By Matea Gold, Tribune Washington Bureau –
WASHINGTON — The national party conventions are usually accompanied by a cacophony of lavish parties thrown by industries and interest groups jostling to get the attention of the political class.
But as the Democratic establishment descends upon Charlotte, N.C., this weekend for the Democratic National Convention, lobbyists and event organizers said they expect this week’s convention-related events to be less splashy than usual.
That’s partly because the Democratic National Committee banned corporations, lobbyists and political action committees from giving directly to the host committee, which chilled participation. (The committee still sought in-kind corporate contributions and donations from corporate foundations, however.)
The lackluster economy also led many groups to cut back. And many lawmakers decided to campaign instead of attend the convention, which has also dimmed interest in hosting big events.
“Fewer shrimp will die for this convention,” quipped Tony Podesta, a top Democratic lobbyist.
He said his clients who are participating are doing so in a “more quiet, less expensive way,” such as hosting a breakfast for one of the state delegations.
“There’s a surprising number of big donors who aren’t even planning to come and are really pulling back on what they’re doing,” Podesta added. “Some is the difficult economic times, some is a sense that, ‘The president doesn’t want corporate money, anyway, so why should we give it?’”
LeeAnn Petersen, whose consulting firm Conventions 2012 arranged logistics for corporate clients seeking a presence at this year’s events, said it did not help matters when House Minority Leader Nancy Pelosi, D-Calif., urged Democratic lawmakers to stay home and campaign instead of going to Charlotte.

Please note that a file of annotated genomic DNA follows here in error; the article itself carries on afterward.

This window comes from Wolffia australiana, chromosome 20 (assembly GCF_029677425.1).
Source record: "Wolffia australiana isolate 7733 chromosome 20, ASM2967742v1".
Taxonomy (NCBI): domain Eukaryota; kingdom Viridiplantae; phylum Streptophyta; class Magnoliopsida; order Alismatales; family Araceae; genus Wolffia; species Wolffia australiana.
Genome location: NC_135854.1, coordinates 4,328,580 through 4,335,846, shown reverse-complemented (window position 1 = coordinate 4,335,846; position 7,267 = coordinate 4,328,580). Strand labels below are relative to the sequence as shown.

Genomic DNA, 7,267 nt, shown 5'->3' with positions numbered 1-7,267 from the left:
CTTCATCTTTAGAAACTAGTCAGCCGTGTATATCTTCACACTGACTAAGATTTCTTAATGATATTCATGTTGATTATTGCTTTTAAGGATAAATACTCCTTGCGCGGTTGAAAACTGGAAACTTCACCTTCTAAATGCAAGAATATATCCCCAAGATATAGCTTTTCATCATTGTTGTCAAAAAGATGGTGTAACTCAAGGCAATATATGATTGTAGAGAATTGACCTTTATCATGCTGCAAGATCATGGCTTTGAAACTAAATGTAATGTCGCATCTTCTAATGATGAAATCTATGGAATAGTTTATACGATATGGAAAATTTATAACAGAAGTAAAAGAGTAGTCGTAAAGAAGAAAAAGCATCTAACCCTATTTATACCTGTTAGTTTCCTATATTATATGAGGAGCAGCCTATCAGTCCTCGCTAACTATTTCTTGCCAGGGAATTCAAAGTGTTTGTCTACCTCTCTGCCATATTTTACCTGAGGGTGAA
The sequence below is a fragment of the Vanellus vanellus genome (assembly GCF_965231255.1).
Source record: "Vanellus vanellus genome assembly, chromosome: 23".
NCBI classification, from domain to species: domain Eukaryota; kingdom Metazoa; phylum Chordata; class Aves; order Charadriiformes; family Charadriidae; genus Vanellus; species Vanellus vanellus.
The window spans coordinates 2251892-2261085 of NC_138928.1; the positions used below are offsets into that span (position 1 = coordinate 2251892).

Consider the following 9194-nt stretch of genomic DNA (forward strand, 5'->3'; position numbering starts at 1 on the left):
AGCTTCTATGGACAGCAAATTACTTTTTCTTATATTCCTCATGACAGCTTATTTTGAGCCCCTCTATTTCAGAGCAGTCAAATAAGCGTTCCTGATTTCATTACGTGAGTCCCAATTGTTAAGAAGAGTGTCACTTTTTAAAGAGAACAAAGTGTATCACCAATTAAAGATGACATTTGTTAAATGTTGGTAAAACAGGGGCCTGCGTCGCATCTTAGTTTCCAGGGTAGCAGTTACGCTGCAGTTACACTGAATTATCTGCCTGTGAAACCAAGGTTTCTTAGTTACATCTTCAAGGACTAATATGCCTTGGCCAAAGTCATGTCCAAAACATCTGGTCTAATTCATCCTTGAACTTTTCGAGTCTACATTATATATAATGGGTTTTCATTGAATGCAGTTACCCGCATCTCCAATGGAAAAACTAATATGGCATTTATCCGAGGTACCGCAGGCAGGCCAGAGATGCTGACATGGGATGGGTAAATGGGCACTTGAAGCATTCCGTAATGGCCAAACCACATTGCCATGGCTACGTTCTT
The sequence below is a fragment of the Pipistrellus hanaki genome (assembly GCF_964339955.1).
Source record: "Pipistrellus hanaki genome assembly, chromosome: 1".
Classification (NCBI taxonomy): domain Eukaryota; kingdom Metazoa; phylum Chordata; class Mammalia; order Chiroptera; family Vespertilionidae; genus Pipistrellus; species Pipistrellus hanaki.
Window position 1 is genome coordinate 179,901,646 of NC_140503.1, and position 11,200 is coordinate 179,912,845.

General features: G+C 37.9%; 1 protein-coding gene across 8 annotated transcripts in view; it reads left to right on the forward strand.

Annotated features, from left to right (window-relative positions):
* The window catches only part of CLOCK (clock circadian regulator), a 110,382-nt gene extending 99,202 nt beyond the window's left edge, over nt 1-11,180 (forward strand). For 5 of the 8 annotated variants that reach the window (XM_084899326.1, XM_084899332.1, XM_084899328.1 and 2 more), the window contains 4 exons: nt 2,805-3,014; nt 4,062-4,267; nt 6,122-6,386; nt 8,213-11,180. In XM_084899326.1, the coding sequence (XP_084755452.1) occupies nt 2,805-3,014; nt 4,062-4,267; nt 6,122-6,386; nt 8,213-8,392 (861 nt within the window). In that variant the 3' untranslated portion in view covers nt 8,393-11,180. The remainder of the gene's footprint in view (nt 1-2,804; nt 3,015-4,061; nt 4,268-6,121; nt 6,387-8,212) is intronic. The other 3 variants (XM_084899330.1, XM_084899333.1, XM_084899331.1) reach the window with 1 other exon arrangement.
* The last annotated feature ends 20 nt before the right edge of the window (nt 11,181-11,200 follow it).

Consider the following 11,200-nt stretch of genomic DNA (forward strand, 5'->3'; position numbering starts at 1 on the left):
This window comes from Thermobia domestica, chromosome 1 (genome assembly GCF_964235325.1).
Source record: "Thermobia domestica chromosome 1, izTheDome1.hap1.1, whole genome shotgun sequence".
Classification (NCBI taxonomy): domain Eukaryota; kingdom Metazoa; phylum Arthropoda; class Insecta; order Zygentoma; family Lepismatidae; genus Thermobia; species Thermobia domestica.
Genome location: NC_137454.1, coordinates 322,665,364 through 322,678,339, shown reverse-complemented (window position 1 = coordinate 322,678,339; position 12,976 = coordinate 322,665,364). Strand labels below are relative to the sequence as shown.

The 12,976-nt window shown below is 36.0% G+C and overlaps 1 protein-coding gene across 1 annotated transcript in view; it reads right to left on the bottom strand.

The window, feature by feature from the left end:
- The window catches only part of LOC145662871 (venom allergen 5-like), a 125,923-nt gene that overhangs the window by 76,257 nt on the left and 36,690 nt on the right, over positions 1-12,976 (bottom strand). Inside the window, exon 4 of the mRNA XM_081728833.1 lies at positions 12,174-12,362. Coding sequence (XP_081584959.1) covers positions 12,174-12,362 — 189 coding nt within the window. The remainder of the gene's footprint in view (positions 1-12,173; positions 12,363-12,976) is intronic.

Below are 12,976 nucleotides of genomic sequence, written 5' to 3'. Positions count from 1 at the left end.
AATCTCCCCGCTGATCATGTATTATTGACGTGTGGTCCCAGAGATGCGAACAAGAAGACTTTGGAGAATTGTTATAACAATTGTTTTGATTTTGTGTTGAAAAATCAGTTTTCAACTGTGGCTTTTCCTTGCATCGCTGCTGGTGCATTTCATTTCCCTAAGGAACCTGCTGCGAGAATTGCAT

“That kills us because we’re trying to create events for corporate sponsors who want to rub elbows with those people,” Petersen said. “From an event planner and fundraiser standpoint, it’s definitely been a challenge — not just to get corporate sponsors through the door, but to justify their investment, since there won’t be as many members of Congress.”
And lawmakers have to be careful which parties they attend. Campaign finance watchdog groups, including Public Citizen, issued a letter to members of Congress last month warning them to steer clear of parties that would violate new ethics rules forbidding lawmakers from attending events in their honor hosted by lobbyists or lobbying organizations.
That’s not to say there won’t be any partying going on — particularly by the well-connected and the wealthy.
So far, the Sunlight Foundation’s Political Party Time website has tracked about 400 events scheduled to take place in Charlotte. Many are policy briefings, but there are a number of corporate-sponsored parties, such as the Montana delegation’s celebration at the NC Music Factory on Tuesday, sponsored by Verizon.
To have the all-access pass in Charlotte, it helps to be a big donor.
One of the hottest events is a Thursday night bash at the Fillmore Charlotte dubbed “Super-O-Rama,” hosted by a trio of Democratic “super PACs.” Actress Jessica Alba and producer Cash Warren are hosting the party, which will feature performances by Latin hip-hop star Pitbull and New York pop group Scissor Sisters. A sponsorship package of that event and others hosted by the super PACs next week started at $25,000.
As always, The Creative Coalition, a nonprofit advocacy group for the entertainment industry, will be putting on an exclusive party — this one studded with celebrities such as Tim Daly, Patricia Arquette, Alfre Woodard, John Leguizamo and Rose Byrne. Google will have its post-gavel shindig in a big tent.
But top bundlers for Obama’s campaign will get access to the most exclusive events of all: a briefing breakfast Thursday morning with first lady Michelle Obama and campaign officials, followed by a party at the NASCAR Hall of Fame that night with Vice President Joe Biden — where some expect the president to make an appearance.
Kimberly Scott, a veteran political consultant who runs DemList.com, a compendium of the events taking place in Charlotte, said she is swamped with dozens of last-minute additions to the calendar. DemList has been so besieged with requests for information that she set up a Facebook page for attendees to connect with one another.
Although some groups have chosen to have a more low-key presence at the convention this year, Scott said she thinks the atmosphere will still be “very electric.”
“We’re still talking about an incumbent president, and a historic one,” she said. “All the party leaders will be there, all the state delegations. It is all of that energy in one place. As a politico and operative, it’s one of the greatest rushes you can experience.”